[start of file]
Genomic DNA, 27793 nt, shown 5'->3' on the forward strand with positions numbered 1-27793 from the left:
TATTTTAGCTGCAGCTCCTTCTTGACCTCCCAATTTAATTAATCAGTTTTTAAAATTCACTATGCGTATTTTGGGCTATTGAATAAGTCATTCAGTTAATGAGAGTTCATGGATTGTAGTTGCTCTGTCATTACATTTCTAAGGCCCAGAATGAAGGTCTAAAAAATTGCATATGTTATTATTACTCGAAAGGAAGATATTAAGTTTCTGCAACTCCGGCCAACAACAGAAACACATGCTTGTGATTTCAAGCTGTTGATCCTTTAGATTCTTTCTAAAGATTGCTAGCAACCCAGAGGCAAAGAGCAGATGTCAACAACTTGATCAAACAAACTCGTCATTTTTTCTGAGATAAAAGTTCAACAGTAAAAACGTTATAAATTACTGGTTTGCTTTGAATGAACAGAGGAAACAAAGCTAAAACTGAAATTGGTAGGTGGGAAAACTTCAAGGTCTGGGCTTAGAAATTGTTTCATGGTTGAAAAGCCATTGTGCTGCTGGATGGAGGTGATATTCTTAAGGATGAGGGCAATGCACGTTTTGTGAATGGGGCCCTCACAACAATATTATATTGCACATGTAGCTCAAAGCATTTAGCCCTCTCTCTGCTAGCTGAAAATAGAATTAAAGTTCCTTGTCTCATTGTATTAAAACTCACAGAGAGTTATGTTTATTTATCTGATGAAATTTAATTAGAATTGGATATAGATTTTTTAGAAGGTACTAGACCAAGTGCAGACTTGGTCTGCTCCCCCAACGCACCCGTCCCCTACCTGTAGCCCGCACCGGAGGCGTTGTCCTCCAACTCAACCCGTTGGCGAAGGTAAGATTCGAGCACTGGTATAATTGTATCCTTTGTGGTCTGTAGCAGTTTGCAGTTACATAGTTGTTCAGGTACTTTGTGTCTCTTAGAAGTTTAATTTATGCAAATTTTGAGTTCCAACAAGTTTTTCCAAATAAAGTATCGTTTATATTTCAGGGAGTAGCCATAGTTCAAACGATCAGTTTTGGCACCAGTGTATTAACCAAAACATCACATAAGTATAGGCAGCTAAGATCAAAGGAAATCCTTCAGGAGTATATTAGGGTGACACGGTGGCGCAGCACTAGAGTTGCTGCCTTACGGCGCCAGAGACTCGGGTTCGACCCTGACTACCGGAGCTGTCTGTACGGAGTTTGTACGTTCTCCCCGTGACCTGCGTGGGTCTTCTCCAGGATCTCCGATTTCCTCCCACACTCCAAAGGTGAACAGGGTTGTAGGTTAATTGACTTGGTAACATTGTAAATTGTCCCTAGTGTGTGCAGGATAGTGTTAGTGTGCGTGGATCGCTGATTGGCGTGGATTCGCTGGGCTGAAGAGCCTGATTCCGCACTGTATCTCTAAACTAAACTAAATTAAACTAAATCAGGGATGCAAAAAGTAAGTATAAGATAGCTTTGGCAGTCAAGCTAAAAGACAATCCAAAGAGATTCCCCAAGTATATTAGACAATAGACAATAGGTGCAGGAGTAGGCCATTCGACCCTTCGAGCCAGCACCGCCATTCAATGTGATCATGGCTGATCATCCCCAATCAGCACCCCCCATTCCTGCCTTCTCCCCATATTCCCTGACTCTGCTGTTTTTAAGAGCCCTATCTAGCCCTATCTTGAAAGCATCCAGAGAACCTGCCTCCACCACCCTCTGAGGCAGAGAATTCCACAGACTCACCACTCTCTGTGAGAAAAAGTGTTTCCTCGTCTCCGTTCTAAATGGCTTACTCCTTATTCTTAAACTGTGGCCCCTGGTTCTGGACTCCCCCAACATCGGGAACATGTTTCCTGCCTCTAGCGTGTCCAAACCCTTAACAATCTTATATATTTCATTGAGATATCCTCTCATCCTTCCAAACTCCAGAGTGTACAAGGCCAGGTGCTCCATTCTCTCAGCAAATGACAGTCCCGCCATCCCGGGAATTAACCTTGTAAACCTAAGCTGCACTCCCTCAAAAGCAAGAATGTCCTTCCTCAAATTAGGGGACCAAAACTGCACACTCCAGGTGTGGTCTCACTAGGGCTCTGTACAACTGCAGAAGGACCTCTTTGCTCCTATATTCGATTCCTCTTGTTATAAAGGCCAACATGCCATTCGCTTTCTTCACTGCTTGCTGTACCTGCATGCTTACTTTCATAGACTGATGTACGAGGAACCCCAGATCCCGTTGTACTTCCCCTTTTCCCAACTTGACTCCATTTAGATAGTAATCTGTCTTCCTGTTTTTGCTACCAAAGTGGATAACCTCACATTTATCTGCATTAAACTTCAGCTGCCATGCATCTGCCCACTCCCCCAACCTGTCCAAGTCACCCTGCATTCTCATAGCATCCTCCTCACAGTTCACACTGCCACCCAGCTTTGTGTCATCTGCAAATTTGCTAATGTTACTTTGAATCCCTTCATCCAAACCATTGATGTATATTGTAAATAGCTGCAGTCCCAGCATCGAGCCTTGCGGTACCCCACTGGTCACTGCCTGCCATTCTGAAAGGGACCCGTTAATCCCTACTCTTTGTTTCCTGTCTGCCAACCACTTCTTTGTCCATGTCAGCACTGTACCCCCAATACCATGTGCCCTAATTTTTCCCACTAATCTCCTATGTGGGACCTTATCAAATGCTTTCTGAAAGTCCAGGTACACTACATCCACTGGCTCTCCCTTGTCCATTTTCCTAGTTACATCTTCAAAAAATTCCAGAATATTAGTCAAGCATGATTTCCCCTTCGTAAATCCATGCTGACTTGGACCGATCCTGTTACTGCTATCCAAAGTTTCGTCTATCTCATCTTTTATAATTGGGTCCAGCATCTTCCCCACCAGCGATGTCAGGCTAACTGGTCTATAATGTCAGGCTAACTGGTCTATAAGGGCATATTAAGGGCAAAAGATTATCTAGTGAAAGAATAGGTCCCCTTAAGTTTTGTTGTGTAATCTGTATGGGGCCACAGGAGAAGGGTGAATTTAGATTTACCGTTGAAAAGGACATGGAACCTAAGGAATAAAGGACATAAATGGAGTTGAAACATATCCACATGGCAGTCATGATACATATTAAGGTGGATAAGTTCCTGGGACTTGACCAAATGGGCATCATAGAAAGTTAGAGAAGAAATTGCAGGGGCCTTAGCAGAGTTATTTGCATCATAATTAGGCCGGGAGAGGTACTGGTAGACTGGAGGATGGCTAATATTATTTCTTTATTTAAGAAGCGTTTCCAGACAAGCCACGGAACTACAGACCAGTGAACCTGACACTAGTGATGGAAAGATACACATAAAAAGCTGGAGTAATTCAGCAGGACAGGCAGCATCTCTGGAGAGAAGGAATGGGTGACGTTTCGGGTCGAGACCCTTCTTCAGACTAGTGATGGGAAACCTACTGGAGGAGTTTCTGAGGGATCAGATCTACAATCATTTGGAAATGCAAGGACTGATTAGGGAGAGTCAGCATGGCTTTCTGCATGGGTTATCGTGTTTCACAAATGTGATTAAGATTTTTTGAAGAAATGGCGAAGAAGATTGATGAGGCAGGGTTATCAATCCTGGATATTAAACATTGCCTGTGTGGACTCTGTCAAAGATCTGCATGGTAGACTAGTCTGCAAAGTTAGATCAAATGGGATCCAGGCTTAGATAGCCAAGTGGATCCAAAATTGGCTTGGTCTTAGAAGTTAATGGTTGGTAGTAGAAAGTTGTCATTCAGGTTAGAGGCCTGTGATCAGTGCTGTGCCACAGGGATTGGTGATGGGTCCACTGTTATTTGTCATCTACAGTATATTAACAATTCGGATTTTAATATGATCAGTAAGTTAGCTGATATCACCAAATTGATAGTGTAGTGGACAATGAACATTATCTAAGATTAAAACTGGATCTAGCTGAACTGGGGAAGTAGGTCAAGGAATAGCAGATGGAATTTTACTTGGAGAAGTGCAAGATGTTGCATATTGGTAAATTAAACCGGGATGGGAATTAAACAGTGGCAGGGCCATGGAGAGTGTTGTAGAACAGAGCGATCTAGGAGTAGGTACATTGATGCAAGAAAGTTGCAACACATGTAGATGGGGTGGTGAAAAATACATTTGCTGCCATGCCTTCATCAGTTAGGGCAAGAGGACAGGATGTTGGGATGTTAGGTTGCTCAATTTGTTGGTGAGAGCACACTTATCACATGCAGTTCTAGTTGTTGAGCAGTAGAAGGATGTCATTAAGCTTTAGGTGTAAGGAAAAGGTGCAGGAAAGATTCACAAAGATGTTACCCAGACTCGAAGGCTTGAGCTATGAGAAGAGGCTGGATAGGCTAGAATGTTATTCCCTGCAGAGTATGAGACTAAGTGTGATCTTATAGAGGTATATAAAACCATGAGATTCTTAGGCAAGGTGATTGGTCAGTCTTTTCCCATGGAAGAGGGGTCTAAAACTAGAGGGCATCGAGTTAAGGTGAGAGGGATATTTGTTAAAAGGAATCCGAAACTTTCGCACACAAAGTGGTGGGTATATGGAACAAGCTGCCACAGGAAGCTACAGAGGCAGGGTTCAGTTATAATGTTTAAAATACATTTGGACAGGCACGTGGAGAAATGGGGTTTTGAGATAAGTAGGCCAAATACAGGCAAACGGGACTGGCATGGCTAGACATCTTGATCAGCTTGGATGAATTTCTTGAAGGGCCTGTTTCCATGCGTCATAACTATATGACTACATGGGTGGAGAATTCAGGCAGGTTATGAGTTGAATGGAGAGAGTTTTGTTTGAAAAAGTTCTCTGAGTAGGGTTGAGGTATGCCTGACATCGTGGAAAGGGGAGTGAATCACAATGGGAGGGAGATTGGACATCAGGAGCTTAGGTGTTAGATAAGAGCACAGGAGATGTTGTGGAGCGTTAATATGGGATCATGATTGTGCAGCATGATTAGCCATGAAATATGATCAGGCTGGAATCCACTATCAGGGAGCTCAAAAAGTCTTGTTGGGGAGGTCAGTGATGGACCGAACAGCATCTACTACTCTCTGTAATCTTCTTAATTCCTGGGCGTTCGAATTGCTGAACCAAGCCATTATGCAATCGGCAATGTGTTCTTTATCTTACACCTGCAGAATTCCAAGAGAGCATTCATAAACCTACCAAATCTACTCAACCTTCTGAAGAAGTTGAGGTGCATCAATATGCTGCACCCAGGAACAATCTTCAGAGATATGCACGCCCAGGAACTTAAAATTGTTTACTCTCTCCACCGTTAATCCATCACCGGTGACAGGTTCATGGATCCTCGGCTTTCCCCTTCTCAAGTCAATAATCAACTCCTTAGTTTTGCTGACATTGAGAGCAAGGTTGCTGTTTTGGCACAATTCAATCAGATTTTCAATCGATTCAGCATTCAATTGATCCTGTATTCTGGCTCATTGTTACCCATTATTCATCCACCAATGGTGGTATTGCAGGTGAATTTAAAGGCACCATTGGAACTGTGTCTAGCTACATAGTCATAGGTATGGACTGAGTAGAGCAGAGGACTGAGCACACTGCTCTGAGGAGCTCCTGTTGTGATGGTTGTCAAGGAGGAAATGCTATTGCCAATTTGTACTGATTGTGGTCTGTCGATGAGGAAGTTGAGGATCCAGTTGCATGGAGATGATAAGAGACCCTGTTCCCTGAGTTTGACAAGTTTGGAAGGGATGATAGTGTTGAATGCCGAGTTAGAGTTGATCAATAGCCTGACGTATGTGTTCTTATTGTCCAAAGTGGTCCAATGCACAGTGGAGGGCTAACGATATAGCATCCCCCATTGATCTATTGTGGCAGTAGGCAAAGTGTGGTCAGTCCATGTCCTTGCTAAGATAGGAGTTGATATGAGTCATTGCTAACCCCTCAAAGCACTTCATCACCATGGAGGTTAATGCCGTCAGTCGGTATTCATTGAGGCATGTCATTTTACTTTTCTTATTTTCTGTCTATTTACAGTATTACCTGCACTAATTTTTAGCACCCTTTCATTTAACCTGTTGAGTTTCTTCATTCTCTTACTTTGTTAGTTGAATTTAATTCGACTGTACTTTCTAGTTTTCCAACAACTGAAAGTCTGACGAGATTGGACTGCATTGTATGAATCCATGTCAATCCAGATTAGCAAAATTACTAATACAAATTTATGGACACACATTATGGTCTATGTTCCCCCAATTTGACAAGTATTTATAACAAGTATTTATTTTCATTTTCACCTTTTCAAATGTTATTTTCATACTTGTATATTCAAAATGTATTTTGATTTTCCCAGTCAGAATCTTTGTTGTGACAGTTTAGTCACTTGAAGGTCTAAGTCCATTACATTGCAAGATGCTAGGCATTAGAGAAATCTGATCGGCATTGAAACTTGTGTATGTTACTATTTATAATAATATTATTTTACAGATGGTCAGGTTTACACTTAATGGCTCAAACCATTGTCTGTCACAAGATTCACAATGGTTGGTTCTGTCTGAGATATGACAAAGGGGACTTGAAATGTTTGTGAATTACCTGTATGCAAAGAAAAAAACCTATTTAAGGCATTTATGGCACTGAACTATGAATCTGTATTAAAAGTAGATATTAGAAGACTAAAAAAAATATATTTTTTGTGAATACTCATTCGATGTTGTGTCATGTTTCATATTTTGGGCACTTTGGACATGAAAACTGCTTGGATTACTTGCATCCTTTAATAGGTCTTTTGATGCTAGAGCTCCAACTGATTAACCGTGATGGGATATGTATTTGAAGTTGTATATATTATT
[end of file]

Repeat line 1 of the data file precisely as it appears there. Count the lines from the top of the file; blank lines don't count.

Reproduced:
Genomic DNA, 27793 nt, shown 5'->3' on the forward strand with positions numbered 1-27793 from the left: